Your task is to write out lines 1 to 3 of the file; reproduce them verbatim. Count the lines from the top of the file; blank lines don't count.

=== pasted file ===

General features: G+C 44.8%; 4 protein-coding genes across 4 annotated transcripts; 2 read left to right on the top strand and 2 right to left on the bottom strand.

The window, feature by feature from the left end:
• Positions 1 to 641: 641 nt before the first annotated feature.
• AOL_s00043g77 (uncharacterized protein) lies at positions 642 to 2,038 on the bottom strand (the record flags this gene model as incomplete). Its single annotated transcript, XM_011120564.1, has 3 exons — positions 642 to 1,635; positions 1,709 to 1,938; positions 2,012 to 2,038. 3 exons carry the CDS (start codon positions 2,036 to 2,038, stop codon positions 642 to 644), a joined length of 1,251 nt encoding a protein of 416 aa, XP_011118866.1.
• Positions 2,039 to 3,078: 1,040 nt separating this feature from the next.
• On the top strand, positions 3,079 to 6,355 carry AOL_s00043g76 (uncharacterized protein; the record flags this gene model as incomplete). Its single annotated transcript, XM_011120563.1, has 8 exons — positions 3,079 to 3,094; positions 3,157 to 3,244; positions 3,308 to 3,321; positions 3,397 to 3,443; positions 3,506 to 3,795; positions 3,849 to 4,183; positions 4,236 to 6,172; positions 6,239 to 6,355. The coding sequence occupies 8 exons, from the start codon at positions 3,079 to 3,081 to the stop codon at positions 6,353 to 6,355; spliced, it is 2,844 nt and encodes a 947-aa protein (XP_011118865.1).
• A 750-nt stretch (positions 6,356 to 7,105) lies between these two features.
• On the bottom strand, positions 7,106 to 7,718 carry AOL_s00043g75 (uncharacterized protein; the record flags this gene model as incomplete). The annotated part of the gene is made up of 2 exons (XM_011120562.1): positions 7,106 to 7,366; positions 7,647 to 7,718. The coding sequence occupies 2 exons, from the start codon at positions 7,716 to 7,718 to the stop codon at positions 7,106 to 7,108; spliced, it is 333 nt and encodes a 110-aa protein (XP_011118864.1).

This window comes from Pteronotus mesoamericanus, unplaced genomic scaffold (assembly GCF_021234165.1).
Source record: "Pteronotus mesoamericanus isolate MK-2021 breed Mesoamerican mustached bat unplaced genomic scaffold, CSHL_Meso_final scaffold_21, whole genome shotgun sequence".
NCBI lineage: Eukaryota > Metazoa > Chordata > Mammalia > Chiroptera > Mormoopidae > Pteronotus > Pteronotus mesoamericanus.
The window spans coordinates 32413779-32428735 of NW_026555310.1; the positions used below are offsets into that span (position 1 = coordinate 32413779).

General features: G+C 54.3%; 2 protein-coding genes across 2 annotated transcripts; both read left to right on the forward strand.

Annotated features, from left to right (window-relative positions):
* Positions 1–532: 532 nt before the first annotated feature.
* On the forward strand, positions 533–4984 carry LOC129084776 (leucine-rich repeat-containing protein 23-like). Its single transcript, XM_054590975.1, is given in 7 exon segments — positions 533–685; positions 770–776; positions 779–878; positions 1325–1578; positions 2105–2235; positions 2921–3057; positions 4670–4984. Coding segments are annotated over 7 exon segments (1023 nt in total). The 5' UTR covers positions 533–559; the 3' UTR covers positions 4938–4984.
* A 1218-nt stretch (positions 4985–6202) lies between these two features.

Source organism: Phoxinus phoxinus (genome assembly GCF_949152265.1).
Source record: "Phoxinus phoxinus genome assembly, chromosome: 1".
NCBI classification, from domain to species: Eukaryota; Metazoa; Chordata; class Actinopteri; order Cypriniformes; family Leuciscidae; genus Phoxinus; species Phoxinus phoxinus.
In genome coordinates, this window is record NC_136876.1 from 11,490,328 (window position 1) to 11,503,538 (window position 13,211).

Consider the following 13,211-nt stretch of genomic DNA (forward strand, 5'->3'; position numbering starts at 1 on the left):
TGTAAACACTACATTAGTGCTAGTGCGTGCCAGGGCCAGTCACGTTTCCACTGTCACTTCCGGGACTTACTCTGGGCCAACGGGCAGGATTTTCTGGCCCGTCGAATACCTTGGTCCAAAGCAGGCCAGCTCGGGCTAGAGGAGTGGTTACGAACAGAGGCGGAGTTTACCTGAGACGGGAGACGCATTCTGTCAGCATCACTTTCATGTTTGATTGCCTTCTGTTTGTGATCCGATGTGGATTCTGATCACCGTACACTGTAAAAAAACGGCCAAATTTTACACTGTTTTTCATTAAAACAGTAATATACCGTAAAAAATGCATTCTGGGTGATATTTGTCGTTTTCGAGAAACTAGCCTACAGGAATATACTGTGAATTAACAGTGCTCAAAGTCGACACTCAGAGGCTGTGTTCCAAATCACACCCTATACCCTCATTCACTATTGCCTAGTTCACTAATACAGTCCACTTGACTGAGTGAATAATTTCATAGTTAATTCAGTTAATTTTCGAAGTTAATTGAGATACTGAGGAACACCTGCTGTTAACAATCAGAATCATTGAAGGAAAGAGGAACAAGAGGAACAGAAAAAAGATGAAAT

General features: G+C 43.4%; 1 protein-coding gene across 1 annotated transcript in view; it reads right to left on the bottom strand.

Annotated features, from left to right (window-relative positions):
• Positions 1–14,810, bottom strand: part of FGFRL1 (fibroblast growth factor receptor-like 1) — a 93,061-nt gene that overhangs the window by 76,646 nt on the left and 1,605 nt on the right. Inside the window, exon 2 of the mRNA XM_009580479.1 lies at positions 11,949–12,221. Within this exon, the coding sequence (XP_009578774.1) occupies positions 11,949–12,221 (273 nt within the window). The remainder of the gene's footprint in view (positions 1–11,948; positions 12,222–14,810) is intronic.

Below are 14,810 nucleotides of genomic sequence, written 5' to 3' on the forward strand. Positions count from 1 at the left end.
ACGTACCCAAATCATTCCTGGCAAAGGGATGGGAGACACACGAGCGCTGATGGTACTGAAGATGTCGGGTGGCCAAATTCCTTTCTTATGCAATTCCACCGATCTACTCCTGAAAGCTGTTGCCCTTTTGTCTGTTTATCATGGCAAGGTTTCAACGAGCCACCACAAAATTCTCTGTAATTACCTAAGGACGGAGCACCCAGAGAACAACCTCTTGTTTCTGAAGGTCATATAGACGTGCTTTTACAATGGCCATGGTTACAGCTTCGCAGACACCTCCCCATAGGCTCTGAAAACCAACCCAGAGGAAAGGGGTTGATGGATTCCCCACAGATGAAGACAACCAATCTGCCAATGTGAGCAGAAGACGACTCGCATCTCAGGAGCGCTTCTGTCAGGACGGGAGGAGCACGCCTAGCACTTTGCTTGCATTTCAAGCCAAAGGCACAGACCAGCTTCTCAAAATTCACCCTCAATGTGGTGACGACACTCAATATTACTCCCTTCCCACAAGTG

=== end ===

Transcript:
General features: G+C 44.8%; 4 protein-coding genes across 4 annotated transcripts; 2 read left to right on the top strand and 2 right to left on the bottom strand.

The window, feature by feature from the left end:
• Positions 1 to 641: 641 nt before the first annotated feature.